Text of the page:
E-commerce sites continue to be hacked, Microsoft details how an organization was stung and CIRA offers free DNS service.

Welcome to Cyber Security Today. It’s Monday April 6th. I’m Howard Solomon, contributing reporter on cyber security for ITWorldCanada.com.

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 I’ve reported before about gangs that infect e-commerce web sites to skim off credit and debit card numbers. A security firm called RiskIQ has discovered a new technique that hides its code from being discovered on infected websites. So far it’s seen 19 unnamed sites infected with this new attack. This means web site administrators and companies that provide the credit card processing modules some companies buy for their sites still aren’t carefully watching for infection. Probably attackers are getting into these sites by suckering administrators to click on links in email that end up stealing passwords.

Microsoft has just issued a report on a successful attack that crippled an unnamed organization that started out this way: The attacker sent a bunch of infected emails to the organization’s staff. One employee clicked on the attachment, and that downloaded a file that stole his email and company passwords. That started a chain of events: The infection allowed the first victim’s email to send out messages to other employees. Those recipients assumed the message came from a colleague so they clicked on the link, infecting their computers. Within a few days almost every computer in the organization was infected. Then on a Saturday virus made all of the computers inoperable by making them run so fast they ate up all of the internet connection. According to the report, it cost the organization $1 million to clean their machines. The victim firm wasn’t named, but some media say it sounds like an attack reported publicly on a city in Pennsylvania. How did this happen? One problem was the IT and security department only scanned for malware in incoming emails. IT systems weren’t looking for suspicious email going between employees on the internal computer network. Another was that IT hadn’t implemented multifactor authentication for logins. These were two very costly mistakes.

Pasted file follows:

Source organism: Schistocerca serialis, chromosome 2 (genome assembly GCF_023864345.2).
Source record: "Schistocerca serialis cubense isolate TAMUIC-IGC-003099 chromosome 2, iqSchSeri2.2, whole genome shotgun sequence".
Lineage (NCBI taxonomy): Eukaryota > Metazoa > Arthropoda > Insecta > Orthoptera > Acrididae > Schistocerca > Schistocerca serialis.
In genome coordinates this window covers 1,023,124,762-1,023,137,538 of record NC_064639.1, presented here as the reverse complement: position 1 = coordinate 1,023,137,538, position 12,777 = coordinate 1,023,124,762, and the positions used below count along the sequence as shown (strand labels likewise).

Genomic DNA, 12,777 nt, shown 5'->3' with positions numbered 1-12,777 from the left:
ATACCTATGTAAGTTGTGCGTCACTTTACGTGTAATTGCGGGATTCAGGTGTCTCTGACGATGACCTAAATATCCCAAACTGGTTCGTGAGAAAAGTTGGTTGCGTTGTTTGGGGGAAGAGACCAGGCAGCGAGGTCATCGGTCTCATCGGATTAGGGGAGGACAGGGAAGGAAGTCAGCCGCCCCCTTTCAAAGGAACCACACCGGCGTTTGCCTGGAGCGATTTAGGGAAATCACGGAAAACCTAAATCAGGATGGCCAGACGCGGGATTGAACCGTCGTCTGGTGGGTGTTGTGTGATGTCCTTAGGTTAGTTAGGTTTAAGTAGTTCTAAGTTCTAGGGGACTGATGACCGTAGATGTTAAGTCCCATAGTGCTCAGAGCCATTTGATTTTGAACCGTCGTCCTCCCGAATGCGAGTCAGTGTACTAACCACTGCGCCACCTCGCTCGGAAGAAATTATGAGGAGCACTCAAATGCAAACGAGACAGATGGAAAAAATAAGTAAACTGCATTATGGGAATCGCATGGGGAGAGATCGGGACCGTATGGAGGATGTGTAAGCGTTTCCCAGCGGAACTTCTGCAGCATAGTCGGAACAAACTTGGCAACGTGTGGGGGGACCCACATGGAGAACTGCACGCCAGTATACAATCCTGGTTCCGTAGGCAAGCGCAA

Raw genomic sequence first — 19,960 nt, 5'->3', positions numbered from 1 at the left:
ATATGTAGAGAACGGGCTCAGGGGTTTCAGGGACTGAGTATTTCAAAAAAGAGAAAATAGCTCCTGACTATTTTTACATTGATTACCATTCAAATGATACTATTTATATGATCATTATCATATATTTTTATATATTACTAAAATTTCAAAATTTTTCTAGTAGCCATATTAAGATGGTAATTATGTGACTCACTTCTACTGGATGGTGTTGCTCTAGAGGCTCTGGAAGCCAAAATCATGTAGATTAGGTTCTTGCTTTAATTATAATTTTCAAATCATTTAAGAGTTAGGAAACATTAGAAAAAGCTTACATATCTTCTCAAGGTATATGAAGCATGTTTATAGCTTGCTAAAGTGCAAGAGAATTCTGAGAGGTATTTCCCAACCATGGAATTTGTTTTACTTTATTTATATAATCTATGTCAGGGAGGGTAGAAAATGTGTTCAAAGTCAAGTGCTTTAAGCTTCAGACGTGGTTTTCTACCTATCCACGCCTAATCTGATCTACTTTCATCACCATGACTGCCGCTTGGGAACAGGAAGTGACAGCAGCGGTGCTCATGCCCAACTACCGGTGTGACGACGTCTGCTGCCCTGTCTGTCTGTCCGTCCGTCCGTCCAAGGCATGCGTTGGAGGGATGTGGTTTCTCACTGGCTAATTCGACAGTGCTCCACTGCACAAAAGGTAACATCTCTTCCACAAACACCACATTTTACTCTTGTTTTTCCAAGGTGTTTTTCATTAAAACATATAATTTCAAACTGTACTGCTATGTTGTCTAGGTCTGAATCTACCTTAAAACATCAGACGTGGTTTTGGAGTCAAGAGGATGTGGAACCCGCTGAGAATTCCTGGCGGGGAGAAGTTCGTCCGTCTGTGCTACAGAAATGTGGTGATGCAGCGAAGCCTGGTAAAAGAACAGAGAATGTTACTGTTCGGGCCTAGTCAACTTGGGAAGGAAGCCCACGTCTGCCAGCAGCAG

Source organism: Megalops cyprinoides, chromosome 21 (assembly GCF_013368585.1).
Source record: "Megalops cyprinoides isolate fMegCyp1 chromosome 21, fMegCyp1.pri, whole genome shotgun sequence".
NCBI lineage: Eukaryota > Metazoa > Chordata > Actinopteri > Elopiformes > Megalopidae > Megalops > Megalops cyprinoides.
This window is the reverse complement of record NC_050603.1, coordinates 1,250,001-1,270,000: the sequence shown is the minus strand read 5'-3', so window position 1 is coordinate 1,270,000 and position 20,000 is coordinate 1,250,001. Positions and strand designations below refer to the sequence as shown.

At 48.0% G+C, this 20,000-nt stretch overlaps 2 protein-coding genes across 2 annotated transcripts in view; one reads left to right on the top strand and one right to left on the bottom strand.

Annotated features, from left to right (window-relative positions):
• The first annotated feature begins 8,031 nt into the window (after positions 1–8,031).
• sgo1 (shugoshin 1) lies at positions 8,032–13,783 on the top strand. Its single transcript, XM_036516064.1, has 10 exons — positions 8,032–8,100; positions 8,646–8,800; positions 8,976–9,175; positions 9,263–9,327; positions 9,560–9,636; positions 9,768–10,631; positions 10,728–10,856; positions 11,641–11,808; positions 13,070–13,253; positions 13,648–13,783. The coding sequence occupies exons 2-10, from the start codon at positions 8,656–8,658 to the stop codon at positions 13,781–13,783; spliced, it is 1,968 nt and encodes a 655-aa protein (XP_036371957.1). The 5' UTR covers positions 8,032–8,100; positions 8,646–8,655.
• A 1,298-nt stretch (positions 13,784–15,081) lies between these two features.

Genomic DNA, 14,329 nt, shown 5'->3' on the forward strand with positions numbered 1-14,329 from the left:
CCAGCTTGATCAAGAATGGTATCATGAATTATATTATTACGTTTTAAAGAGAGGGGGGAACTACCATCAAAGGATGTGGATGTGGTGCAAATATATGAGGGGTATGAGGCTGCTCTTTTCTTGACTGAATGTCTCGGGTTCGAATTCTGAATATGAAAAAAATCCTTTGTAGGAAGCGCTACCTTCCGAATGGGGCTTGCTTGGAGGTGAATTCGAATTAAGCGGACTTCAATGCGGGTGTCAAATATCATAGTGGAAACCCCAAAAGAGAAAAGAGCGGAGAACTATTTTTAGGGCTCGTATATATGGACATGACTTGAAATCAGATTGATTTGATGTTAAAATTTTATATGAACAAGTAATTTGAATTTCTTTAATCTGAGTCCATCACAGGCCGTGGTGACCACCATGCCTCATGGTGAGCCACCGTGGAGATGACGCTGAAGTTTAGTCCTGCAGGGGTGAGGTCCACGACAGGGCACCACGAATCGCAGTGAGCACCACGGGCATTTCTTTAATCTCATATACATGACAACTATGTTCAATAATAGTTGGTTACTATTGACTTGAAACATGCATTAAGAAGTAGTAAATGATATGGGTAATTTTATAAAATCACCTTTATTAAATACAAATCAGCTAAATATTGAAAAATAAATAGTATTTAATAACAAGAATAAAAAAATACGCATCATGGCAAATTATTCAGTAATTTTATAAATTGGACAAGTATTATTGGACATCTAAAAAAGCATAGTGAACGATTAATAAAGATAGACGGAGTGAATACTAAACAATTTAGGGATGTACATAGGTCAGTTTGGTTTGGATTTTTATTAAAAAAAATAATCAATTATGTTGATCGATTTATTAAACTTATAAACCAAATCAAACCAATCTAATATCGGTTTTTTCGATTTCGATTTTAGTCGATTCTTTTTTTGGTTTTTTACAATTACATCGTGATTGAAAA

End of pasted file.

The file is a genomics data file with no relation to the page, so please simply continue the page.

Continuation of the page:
Finally, one of the problems with the internet is it allows criminals to set up web sites that impersonate legitimate companies and spread malware. That’s because of a weakness in the Domain Name System, known for short as DNS. DNS is a sort of telephone book that translates familiar internet addresses, like “ITWorldCanada.com,” into the nine digits that’s the real internet address of the company. A good antivirus suite has defences including a strong firewall that can block you going to a malicious web site after you’ve clicked on a bad link. Businesses and governments pay for a DNS resolver service to protect employees. For those of you working at home who want this extra layer of security, there’s a free blocking service offered by the Canadian Internet Registry Authority. The C.I.R.A. is the body that regulates the .ca domain. You have to be able to open the set up page of your router. There are instructions at www.cira.ca. Look for Canadian Shield.

CIRA also has a free security guide for those of you who are new to working from home. Look under Resources and Cybersecurity Course.

That’s it for Cyber Security Today. Links to details about these stories can be found in the text version of each podcast at ITWorldCanada.com. That’s where you’ll also find my news stories aimed at businesses and cyber security professionals. Cyber Security Today can be heard on Mondays, Wednesdays and Fridays. Subscribe on Apple Podcasts, Google Podcasts or add us to your Flash Briefing on your smart speaker. Thanks for listening. I’m Howard Solomon